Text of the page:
The Honest Broker

Making Sense of Science in Policy and Politics

Second Edition of The Honest Broker

In 2007 I published The Honest Broker with Cambridge University Press. It has been, by far, the most influential academic publication of my career, with over 1000 cites according to Google Scholar.

Give its success, I have taken on the idea of a second edition with some trepidation, as I could mess up that which helped the book reach such a large audience.

But with the book’s 10 year anniversary next year (time does fly), I am taking the leap and working on a second edition. Continue reading “Second Edition of The Honest Broker”

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No Science Advisor: 171 Days and Counting


President Trump has established a new record. It has been 171 days without the nomination of a science advisor, who also holds the position of director of OSTP. Ronald Reagan held the record previously (he also has the mark for earliest appointment).

Sources: Various media reports.


Book Review: The Retreat of Western Liberalism


In the aftermath of the election of Donald Trump as US president a cartoon in The New Yorker (by @WillMcPhail and shown above) went viral. It shows passengers on a plane voting to replace the smug, out of touch pilot with a regular passenger, more like us.

The cartoon is fantastic, the type of thing that a political scientist like me could use as the basis for an in-depth discussion of the challenges of expertise and democracy in a 3-hour graduate seminar. But if you aren’t enrolled in a graduate course on contemporary politics, you are in luck.

Continue reading “Book Review: The Retreat of Western Liberalism”

Making Science Count in Policy Making

Above is a webinar that I participated in last week along with Pearl Dykstra, Professor of Empirical Sociology at Erasmus University Rotterdam and Member of the High Level Group of scientists advising the Cabinet of European Commissioners and Mark Ferguson,  Director General of Science Foundation Ireland and Chief Scientific Adviser to the Government of Ireland in October 2012.

The discussion was moderated by journalist and science writer Michele Cantazaro, who was recognized as European science writer of the year 2016. It was a good discussion and Prof. Dykstra and Dr. Ferguson are thoughtful on the practicalities of actually serving as a high-level science advisor to governments. I was in Tokyo at the time and it was deep into the middle the night. So if my comments are dreamlike, you’ll know why!

Technology Assessment as Political Myth


A bit of housekeeping.

Here is my 2015 keynote talk at the PACITA conference in Berlin. It is focused on technology assessment as political myth, concepts which are described in the talk. I focus on “basic research” and the “green revolution” as case studies of political myth found in technology assessment.

Trivia: Upon landing in Berlin to attend the conference I learned of the Grijalva “investigation” – made for a distracted few days.

Here is the link:

House Science Testimony


Last week I testified before the House Committee on Science, Space and Technology.  You can see the full hearing and the written statements from each of the witnesses here. You can jump right to my testimony (here in PDF), which focused on how members of Congress can help to secure scientific integrity in the information they receive from scientists.  Continue reading “House Science Testimony”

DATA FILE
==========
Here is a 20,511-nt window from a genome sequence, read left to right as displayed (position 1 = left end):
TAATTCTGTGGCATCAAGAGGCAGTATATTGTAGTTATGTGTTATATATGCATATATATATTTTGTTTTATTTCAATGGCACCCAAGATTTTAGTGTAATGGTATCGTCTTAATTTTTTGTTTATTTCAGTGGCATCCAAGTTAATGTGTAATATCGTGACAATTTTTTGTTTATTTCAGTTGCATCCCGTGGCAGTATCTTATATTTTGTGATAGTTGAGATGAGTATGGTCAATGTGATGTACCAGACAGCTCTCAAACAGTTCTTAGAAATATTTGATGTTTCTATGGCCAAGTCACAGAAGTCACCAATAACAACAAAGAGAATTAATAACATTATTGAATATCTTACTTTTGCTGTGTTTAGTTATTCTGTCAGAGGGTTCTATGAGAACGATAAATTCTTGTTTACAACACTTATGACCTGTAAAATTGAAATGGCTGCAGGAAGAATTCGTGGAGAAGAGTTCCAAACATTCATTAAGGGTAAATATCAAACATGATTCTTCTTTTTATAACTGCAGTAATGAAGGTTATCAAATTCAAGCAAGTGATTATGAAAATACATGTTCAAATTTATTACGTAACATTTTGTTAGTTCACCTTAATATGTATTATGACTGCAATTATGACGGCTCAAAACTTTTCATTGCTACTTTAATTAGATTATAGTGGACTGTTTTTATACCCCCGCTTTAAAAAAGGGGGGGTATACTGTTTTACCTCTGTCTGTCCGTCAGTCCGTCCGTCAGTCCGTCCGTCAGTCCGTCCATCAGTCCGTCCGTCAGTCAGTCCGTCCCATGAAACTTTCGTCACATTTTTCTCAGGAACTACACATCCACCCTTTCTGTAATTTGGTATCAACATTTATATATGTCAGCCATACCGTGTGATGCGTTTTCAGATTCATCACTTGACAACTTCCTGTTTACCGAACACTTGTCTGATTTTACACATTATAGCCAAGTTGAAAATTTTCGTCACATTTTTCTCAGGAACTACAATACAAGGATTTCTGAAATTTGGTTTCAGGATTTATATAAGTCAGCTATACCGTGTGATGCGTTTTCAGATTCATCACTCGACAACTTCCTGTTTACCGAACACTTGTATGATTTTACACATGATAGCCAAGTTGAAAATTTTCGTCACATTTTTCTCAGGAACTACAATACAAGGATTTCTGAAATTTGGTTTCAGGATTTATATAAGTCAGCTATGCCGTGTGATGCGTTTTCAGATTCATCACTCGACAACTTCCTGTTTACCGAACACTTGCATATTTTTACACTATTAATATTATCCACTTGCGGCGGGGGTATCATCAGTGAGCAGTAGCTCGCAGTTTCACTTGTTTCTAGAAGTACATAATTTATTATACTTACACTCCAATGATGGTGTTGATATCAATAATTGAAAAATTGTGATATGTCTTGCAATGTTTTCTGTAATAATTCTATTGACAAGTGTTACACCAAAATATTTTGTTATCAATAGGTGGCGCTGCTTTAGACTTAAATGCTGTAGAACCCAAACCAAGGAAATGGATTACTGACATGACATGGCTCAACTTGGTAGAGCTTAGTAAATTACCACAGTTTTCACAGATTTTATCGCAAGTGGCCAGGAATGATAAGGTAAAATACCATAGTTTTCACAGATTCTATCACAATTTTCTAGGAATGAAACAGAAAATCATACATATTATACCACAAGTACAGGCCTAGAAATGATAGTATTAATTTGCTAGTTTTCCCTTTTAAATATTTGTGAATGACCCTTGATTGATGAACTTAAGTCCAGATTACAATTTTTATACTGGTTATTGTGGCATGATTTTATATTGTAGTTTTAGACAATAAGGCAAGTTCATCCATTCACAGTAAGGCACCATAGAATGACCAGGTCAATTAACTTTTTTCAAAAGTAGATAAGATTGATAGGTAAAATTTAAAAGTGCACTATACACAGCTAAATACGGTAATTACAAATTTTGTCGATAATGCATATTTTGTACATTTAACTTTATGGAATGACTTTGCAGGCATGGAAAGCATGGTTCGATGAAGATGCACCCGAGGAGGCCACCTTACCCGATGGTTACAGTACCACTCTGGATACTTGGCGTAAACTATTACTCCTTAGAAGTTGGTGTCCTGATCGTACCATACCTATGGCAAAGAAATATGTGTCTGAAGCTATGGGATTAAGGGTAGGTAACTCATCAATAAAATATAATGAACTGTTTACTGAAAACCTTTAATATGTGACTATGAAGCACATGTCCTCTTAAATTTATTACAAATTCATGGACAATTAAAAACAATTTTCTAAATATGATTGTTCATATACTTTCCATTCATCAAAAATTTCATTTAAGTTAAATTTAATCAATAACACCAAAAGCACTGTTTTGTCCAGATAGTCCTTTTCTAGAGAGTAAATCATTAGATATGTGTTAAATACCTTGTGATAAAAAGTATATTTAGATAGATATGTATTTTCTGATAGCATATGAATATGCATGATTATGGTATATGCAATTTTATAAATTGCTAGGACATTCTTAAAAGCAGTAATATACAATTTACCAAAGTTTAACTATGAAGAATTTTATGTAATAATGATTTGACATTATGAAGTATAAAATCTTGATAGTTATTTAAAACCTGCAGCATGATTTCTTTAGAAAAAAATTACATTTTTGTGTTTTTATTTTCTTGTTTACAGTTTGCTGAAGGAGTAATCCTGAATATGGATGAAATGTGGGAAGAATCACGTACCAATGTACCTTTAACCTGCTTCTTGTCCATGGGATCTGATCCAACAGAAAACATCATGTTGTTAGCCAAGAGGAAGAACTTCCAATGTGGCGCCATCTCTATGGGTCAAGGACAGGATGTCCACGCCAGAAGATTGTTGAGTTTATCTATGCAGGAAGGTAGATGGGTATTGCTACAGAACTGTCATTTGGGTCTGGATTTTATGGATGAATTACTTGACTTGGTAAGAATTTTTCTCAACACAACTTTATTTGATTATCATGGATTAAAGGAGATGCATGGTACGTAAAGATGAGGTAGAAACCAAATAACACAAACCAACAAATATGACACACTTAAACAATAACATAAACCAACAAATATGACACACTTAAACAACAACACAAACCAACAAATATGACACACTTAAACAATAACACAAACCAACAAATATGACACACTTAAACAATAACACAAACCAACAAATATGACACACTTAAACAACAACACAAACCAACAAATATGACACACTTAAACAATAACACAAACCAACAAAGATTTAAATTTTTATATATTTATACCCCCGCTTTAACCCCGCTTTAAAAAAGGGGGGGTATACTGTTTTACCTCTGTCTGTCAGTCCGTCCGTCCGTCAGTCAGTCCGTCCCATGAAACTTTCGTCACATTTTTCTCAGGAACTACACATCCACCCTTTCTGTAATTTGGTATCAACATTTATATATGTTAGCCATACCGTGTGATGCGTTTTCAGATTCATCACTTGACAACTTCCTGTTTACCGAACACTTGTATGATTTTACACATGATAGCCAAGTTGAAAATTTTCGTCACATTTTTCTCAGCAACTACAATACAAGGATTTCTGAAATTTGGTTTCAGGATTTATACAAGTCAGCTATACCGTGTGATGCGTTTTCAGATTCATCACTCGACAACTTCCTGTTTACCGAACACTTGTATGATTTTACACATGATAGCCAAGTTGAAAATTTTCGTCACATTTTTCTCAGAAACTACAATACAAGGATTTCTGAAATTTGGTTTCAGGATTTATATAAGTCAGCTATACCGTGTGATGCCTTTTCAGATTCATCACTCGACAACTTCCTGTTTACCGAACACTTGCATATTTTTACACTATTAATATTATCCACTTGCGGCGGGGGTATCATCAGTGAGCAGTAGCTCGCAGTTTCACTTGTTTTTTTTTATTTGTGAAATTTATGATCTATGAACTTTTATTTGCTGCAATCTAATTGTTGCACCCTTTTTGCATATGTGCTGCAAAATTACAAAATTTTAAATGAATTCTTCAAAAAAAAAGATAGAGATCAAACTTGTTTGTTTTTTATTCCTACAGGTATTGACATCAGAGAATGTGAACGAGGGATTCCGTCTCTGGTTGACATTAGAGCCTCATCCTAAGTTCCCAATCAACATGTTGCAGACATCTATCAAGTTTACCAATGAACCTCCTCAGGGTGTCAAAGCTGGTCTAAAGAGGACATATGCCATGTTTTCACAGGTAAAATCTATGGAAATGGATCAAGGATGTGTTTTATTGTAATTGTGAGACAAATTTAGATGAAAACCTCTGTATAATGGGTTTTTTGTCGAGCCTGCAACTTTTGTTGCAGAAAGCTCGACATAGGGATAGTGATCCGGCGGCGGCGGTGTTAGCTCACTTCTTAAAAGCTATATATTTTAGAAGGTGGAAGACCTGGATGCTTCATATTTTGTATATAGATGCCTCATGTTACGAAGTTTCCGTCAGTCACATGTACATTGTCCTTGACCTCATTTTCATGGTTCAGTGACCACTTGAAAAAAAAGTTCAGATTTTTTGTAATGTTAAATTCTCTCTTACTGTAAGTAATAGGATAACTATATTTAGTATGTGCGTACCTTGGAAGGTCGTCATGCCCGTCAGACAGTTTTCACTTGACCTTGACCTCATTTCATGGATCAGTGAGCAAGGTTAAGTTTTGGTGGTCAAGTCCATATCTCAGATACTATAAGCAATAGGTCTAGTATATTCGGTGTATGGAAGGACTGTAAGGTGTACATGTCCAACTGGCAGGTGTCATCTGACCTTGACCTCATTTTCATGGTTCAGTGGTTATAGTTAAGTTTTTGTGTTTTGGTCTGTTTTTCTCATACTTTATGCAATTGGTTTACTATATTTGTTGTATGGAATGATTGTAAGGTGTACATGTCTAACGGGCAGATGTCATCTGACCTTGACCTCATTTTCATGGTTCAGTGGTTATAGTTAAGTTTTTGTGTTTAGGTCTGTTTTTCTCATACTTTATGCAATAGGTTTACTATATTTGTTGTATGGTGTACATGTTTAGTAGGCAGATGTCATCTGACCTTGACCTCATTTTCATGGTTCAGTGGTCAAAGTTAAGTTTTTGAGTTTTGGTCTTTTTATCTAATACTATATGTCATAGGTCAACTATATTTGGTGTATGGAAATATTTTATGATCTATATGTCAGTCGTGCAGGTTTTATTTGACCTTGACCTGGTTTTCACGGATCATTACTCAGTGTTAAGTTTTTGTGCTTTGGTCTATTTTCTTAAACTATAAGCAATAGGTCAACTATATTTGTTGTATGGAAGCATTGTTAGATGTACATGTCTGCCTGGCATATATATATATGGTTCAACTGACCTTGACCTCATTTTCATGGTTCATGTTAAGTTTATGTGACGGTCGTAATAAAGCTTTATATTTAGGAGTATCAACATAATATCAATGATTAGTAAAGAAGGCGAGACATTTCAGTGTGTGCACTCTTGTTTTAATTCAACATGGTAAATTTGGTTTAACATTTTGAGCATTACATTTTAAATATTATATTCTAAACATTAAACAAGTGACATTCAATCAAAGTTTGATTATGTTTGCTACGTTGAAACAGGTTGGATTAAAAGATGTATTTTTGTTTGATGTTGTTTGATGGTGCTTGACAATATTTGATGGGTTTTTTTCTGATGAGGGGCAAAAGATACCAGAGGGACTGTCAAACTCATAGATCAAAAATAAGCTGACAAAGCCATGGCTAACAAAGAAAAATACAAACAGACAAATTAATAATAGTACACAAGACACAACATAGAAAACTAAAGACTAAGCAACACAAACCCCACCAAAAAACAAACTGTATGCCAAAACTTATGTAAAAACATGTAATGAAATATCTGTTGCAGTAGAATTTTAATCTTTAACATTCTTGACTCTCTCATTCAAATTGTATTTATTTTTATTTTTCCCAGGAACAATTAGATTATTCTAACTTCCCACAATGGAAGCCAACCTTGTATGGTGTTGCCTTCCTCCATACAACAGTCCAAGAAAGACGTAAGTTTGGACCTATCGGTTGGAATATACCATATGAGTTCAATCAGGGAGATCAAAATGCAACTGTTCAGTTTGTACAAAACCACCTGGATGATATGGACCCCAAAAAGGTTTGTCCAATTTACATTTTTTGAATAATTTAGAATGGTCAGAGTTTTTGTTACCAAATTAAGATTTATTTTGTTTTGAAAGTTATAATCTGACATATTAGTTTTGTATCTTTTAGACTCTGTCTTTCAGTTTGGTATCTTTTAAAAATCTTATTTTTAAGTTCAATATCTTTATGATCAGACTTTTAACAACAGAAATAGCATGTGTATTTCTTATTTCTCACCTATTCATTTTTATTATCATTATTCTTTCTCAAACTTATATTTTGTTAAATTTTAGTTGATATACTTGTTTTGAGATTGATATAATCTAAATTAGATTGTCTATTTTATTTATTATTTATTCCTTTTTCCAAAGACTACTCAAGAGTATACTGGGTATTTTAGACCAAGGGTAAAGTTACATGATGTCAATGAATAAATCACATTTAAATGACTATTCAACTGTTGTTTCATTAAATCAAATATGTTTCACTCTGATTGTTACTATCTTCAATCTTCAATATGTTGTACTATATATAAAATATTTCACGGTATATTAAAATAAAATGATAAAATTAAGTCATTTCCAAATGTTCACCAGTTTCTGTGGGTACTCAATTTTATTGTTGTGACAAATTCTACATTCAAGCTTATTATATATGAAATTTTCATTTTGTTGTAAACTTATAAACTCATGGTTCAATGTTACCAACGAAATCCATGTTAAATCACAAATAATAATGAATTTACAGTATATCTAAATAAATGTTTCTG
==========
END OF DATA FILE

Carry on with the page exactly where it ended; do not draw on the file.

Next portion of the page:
Propaganda Syllabus: Ignorance

One part of understanding propaganda and its effectiveness is understanding why people believe the things that they say they believe. But it is not just individuals — beliefs are shaped by many factors, including institutions and practices. Understanding the nature of belief is important for understanding why it is that knowledge alone (whether you call it facts, truth, science, or whatever) does not compel action.

This section of the propaganda syllabus focuses on ignorance, defined by the OED as a “Lack of knowledge or information.” What is ignorance and why does it occur? Continue reading “Propaganda Syllabus: Ignorance”

Propaganda Syllabus: Dynamics 1

It has been a busy semester so far, and I finally have a chance to revisit my evoloving propaganda syllabus. In this entry I include research on the dynamics of “the management of collective attitudes by the manipulation of significant symbols.”

In other words, how does propaganda shape collective attitudes? These papers provide some insight to that question. Propaganda dynamics can be thought of in terms communication, using the famous definition: who says what, to whom, how and with what effect. Continue reading “Propaganda Syllabus: Dynamics 1”

Scientists Need to up their Political Game

I have a piece in The Guardian this week with some suggestions for scientists who wish to oppose the words and deeds of the Trump Administration. I focus on propaganda, policy and politics. You can read it all here. I’m happy to hear your comments.

Propaganda Syllabus: Fake News

Here is the next installment of my propaganda syllabus, this time I focus on recent treatments of issues associated with what’s been called “fake news.” The notion of fake news is, of course, quite similar to how I’ve been using the concept of propaganda.

As always, I welcome your comments and suggestions. The next posting is tentatively under the category of”dynamics of belief.”

Borel, B. 2017. Fact-Checking Won’t Save Us From Fake News, FiveThirtyEight, Jan 4.

R. Darnton, 2017. The True History of Fake News, The New York Review of Books, 13 Feb.

Kloor, K. 2017. Journalism under attack, Issues in Science and Technology, Winter.

McAllister, T. 2012. Walter Lippmann and the Crisis in Journalism, Public Discourse.

Oremus, W. 2016. Stop Calling Everything “Fake News”, Salon, Dec 6.

Soll, J. 2016. The Long and Brutal History of Fake News, Politico, Dec 18.

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